Many Antelope”—also Natschío-Háu (‘í’ stressed and separate
from ‘o,’ ‘Háu’ together). The Mandans call it Passáchtä;
the Hidatsas, Áh-schich-tíä (‘Áh’ nasal, ‘ich’ velar, ‘i’ with
heavy stress) Ánsi-Ichtíä (‘An’ nasal, ‘Ich’ velar, ‘ti’ stressed, ‘ä’
separate from ‘ti,’ ‘i’ with strong stress); the Crows, [——]. Their territory is believed to extend about this far. The Mandans seldom come down so far, unless their war parties roam this far. Along the bank beyond the Cannonball River (it, too, has a steep yellow wall before its mouth on the north side), on its south side [there is] low-lying land with cottonwood and willow. Before we reach the mouth, a shallow spot in the Missouri. We stopped at the mouth; before it, much wood lay in the Missouri. The Cannonball River was high [at this time].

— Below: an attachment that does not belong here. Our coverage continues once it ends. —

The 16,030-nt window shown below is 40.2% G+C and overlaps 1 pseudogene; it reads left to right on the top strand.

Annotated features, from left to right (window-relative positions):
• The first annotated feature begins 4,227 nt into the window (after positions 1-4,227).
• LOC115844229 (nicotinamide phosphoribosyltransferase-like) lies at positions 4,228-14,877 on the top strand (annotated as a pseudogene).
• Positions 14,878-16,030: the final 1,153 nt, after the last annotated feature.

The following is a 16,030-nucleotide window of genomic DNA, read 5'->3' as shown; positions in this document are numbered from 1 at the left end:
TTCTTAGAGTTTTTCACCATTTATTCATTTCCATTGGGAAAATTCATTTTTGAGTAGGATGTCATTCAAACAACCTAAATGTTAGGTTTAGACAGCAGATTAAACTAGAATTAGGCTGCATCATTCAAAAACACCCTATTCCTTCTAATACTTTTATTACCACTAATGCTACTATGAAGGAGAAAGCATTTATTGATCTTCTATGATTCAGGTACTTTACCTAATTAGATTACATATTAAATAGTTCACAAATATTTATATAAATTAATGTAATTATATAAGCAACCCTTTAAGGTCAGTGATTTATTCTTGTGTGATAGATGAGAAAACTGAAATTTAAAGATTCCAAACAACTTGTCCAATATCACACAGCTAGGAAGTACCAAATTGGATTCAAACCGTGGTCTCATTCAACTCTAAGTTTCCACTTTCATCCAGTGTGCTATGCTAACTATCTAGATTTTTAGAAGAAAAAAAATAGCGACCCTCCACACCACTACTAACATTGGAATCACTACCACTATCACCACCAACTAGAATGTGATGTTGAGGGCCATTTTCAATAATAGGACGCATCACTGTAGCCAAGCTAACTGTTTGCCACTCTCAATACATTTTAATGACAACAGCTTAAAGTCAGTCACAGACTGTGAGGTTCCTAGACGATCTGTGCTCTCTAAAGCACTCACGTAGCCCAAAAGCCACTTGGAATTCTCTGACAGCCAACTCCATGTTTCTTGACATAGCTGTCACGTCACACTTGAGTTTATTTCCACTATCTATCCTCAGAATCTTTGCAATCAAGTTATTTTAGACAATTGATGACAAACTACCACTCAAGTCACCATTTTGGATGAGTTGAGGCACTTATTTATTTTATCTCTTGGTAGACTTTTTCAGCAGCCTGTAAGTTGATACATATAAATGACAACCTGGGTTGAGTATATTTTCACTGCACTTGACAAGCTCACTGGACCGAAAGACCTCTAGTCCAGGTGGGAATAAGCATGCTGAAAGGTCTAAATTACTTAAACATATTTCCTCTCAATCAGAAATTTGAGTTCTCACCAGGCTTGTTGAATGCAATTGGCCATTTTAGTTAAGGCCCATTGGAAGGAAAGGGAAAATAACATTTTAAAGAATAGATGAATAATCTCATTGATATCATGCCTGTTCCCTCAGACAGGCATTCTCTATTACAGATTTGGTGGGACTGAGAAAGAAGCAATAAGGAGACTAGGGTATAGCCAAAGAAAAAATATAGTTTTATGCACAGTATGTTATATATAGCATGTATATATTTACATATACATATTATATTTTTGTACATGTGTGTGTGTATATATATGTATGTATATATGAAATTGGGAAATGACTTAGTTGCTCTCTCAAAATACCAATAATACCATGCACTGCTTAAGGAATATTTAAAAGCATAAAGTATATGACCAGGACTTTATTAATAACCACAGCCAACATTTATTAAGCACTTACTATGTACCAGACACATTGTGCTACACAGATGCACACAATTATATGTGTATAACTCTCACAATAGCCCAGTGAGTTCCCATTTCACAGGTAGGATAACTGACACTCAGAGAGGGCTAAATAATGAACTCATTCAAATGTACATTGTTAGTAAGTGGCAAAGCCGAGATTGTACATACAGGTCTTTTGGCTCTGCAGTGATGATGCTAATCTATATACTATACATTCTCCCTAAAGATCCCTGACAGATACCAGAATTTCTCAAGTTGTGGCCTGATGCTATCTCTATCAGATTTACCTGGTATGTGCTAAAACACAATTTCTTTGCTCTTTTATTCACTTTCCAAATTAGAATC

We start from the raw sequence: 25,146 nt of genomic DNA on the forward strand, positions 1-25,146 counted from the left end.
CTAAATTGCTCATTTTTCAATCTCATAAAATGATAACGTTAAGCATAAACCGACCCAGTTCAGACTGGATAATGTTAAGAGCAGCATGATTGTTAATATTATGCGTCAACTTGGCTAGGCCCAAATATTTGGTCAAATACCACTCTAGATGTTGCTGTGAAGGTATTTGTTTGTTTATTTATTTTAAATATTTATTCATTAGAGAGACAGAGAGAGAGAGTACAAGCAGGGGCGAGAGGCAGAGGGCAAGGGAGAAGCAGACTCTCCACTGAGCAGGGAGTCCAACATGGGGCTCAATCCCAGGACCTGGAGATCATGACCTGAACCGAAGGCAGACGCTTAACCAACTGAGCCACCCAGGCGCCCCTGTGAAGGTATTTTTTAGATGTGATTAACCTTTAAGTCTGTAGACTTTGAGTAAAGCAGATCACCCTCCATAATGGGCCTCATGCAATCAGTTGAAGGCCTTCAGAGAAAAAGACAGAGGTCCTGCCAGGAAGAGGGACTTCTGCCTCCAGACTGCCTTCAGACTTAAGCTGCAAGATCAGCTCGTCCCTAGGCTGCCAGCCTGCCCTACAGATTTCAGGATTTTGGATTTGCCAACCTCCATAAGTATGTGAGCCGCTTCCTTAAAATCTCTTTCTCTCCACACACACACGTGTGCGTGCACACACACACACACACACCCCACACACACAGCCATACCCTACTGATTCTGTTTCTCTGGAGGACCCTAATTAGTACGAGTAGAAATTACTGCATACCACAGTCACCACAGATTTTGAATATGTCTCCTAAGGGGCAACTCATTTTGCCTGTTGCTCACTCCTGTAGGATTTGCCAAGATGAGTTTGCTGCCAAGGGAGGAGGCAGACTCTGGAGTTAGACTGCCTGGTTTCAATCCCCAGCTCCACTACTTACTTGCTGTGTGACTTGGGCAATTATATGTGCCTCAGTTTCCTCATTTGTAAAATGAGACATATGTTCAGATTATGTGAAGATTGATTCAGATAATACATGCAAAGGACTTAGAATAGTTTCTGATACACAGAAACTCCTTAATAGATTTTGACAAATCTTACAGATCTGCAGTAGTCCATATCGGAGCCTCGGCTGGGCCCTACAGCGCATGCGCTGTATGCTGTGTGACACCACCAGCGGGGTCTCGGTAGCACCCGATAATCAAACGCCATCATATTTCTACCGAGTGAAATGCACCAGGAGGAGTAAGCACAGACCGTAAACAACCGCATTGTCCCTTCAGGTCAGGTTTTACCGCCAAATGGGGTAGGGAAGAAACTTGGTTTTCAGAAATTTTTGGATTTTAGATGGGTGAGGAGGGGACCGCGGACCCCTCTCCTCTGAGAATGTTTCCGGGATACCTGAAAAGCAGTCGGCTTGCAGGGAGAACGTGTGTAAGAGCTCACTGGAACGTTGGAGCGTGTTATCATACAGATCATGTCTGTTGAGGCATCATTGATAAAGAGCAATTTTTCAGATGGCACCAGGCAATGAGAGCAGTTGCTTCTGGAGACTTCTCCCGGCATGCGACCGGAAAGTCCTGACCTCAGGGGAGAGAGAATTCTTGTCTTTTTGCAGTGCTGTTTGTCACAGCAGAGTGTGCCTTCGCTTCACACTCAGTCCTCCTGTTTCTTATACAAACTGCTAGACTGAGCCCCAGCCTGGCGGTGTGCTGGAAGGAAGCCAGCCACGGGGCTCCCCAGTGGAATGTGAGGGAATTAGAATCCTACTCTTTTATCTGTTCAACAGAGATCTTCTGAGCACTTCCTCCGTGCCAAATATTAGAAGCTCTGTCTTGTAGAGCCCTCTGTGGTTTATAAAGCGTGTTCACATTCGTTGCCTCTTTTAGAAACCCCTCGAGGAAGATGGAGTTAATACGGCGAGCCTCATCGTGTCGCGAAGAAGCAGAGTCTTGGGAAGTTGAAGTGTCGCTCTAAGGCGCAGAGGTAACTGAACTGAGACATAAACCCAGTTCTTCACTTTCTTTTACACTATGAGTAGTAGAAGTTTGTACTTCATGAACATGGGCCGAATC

At ten o’ clock we were not farther than 60 paces from its mouth. Along its bank and on the left one of the Missouri lay round, yellow sandstone balls that had rolled down; they will have to be more closely examined on our return route. The river got its name from them. Now, along the Missouri, rust-yellow sandstone bluffs follow, and in them there are actually round, reddish yellow stone spheres, perfectly regularly formed, of various sizes: some with a diameter of several feet, but most of them smaller. They protrude halfway out of the steep wall; others have fallen down or have been washed out and lie along the bank. Many are broken in half; most are intact. Many are elliptical or flattened off even more; others are rather convex slabs. Most of them are lodged in the narrow, yellowish red stone layers, which are separated from the yellowish red sand layers by the same crushed stone or sand. These reddish yellow bluffs, or walls, are found on more-inclined areas full of stone debris; in many places, small bushes of buffalo berry and other shrubs as well as smaller plants, particularly Artemisia, grow on them. After twenty minutes ravines appear with thickets in them. A half hour beyond the mouth of the river I no longer noticed any spheres. At noon, 71°F [21.7°C].